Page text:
The Dark Web: a Paradise for Scammers
Journalists and laymen of matter believe that black markets hosted on the dark web are places where criminals can do their business in total security without being tracked by the authorities. They always describe these places as crucial aggregators where it is possible to buy any illegal product and service. According to the media, a keyboard, a few bitcoins, and a couple of clicks allows anyone to buy a gun, an exploit code or any chemical drug. Is it true?
The reality is quite different; the darknets are full of scammers that try to steal money to unaware users that approach the hidden part of the web for the first time. The web is full of users that have paid for products and services purchased on the Dark Web that they never received. In other cases, they have been scammed by professionals that provided counterfeit products.
In this post, I will report two emblematic cases that summarize what daily happen to bold users of many darknets and underground forums
Are you searching for an AK47? Read this
The dark web is the reign of scammers; many sellers claim to have products that will never send to buyers, even when they have paid for it. Weapons are probably one of the goods that most of all suffer this kind of problems. In the vast majority of the cases when scammers get paid don’t ship the weapons explaining to the buyers that law enforcement have intercepted the shipment. Of course, victims will never receive the goods and cannot sue the sellers.
Recently the producers from the German broadcaster ARD have decided to investigate the possibility to buy weapons on the dark web. They conducted an interesting experiment to understand if it is really so simple to buy this kind of goods, in particular, one journalist tried to buy an AK-47 rifle, aka Kalašnikov and paid $800 worth of bitcoin.
The German journalists were working for a show titled “Fear of terror—how vulnerable is Germany” with the intent to understand how criminals could access weapons offered for sale in the black markets.
The show was focused on the terrorism. It tried to demonstrate that it is very simple to acquire weapons on the dark web, avoiding any monitoring operated by law enforcement.
“There is this experiment at the beginning of the broadcast.#Beckmann Ordered via middleman a Kalashnikov in the darknet.At the end comes out: $ 800 paid – and get nothing.” reported the German site Focus.
“Because, as a customs expert, it is not so easy to procure weapons.Sounds weird, but is so.Only that this #Beckmann not nearly as informative as “The program with the mouse.”
At the beginning of the show, host Reinhold Beckmann instructed a third party to buy an AK-47 rifle. The journalist also asked to the head of the German Bundeskriminalamt (Federal Criminal Police Office) if it is possible to find weapons online and he confirmed that black markets are the right places where to buy them.
The Beckmann attempt to buy a weapon failed, but it is not clear if the package had been intercepted by law enforcement or it the seller was a scammer.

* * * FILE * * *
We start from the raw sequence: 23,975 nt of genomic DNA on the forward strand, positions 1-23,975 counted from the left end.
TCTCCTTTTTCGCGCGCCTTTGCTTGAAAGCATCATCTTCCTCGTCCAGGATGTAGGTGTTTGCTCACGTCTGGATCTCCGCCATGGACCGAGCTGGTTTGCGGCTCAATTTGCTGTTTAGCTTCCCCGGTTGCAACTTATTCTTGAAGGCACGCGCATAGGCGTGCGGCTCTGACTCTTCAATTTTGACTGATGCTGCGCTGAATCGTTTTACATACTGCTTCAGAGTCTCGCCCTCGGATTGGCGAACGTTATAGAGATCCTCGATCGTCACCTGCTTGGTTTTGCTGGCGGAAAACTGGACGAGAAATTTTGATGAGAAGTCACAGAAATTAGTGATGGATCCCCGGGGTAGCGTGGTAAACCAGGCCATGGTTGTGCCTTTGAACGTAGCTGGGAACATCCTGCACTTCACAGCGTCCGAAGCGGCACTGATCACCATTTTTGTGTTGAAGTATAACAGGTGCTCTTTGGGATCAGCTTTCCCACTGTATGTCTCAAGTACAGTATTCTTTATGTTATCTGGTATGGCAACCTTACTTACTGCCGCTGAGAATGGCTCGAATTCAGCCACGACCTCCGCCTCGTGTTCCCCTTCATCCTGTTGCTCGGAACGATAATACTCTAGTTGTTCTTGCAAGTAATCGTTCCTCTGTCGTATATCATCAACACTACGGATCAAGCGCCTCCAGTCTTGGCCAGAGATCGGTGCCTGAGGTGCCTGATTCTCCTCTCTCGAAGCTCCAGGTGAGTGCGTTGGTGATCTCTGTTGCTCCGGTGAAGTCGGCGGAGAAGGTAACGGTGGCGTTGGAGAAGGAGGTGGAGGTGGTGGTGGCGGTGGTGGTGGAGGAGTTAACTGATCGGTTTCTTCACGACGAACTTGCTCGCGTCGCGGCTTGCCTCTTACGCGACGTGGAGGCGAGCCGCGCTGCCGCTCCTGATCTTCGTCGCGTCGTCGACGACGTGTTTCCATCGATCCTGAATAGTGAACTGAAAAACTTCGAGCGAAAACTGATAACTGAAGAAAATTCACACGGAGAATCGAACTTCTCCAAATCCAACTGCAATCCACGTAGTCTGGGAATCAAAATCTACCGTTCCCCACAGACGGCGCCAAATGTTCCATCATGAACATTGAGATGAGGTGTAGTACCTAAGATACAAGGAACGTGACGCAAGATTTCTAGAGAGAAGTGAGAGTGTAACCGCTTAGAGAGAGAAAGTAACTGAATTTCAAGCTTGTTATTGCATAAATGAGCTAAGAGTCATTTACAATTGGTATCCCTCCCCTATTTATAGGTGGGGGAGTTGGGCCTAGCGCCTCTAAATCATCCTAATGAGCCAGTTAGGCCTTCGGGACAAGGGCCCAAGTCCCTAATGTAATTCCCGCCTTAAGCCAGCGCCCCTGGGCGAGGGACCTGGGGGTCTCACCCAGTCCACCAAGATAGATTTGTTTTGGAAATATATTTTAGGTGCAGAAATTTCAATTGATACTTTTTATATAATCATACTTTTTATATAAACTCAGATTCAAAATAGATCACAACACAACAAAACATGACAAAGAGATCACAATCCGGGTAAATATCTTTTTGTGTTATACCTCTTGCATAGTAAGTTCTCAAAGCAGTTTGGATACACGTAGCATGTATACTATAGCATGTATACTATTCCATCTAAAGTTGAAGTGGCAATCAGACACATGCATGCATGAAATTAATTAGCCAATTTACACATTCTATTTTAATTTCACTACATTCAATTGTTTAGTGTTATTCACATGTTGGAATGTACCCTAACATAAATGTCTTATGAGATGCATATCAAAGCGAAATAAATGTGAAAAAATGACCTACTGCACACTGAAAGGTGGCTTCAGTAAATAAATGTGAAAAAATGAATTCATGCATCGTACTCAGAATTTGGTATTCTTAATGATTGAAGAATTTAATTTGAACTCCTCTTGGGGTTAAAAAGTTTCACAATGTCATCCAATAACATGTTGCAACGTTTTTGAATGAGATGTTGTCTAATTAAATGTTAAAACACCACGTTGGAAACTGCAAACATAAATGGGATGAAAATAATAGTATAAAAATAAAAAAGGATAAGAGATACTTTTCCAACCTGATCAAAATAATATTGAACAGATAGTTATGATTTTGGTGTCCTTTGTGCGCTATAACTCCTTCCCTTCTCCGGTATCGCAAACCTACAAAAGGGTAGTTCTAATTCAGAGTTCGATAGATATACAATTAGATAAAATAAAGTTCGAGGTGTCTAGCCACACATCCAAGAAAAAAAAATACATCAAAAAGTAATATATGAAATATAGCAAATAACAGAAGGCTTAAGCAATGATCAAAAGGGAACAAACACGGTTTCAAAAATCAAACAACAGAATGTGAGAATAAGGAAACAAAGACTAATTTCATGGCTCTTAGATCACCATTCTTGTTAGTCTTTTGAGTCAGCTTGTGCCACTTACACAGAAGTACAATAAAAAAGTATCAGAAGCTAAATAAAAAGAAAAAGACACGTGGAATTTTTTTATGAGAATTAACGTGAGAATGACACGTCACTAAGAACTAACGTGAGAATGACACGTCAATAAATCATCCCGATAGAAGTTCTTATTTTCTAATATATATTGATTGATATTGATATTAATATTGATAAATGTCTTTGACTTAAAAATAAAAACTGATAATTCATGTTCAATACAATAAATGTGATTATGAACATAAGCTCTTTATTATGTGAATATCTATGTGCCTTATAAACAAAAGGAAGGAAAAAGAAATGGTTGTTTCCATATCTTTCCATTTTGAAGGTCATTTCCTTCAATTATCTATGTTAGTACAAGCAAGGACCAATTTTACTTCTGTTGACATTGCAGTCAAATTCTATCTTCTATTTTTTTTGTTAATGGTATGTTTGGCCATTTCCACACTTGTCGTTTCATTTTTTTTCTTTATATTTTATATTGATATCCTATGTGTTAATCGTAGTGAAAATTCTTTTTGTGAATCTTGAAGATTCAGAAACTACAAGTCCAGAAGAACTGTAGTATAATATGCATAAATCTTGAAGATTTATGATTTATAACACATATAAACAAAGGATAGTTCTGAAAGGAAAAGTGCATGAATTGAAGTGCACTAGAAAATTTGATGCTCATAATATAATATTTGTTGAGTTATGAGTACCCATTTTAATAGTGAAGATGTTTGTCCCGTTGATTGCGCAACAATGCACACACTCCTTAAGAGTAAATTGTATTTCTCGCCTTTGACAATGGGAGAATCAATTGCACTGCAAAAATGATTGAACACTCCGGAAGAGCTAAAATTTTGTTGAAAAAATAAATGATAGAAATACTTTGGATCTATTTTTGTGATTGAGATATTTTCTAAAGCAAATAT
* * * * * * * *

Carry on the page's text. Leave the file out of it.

Figure 1 – Black Market Reloaded
Searching on Google is it easy to find articles that confirm that such kind of problems are very common when dealing with sellers in the black marketplaces. On November 2015, Joseph Cox from MotherBoard wrote an interesting article to explain the difficulty acquiring a weapon from the dark web.
“One impetus for that is the heavy presence of scammers, who create fake accounts to dupe gullible gun hunters out of their money.” wrote Cox.
“I’m just kinda addicted to the scamming part. It’s too easy,” one scammer told Motherboard in an email chat. The scammer used to operate under the handle “Bartsmit” on AlphaBay, a popular market that sells stolen data, weapons, and drugs, among other goods. Today the scammer is still ripping people off, but under a different identity.”
In response to the increased number of scams related to the sale of weapons, several black marketplaces have stopped stocking weapons altogether.
“Starting from July 15th, 2015 Agora will no longer list lethal weapons.
Following our mission we wish such objects would be available for purchase, but the current reality of it is that the format of a market like ours does not constitute a good way to do it. Shipping weapons is hard; they are expensive and stimulate both scamming by dishonest vendors and honeypot listings by agencies looking to find buyers who might wish to obtain such weapons illegally from us.”
Law enforcement warns of a growing number of scammers that operate in the weapon trade in the dark web, on the other side many operators of black markets blame authorities for infiltrating this specific trade.
Besa Mafia, a very sophisticated scam
Many users believe that the greatest risk of acquiring goods in the Dark Web is the possibility of being tracked by law enforcement, totally ignoring that this hidden part of the web is full of scammers.
In many cases, fraudsters offer products and services that are not what they claim to be. One of the most clamorous cases is the alleged hitman website Besa Mafia.
Besa is a term used by the Albanian mafia that means “trust.”
The site offers “hitman” services and act as between customers and killers to hire.
Figure 2 – Besa Mafia Website
“If you want to kill someone, or to beat the shit out of him, we are the right guys,” reads the hitman website. “We have professional hitmen available through the entire USA, Canada, and Europe, and you can hire a contract killer easily.” The group claims to come from Albania.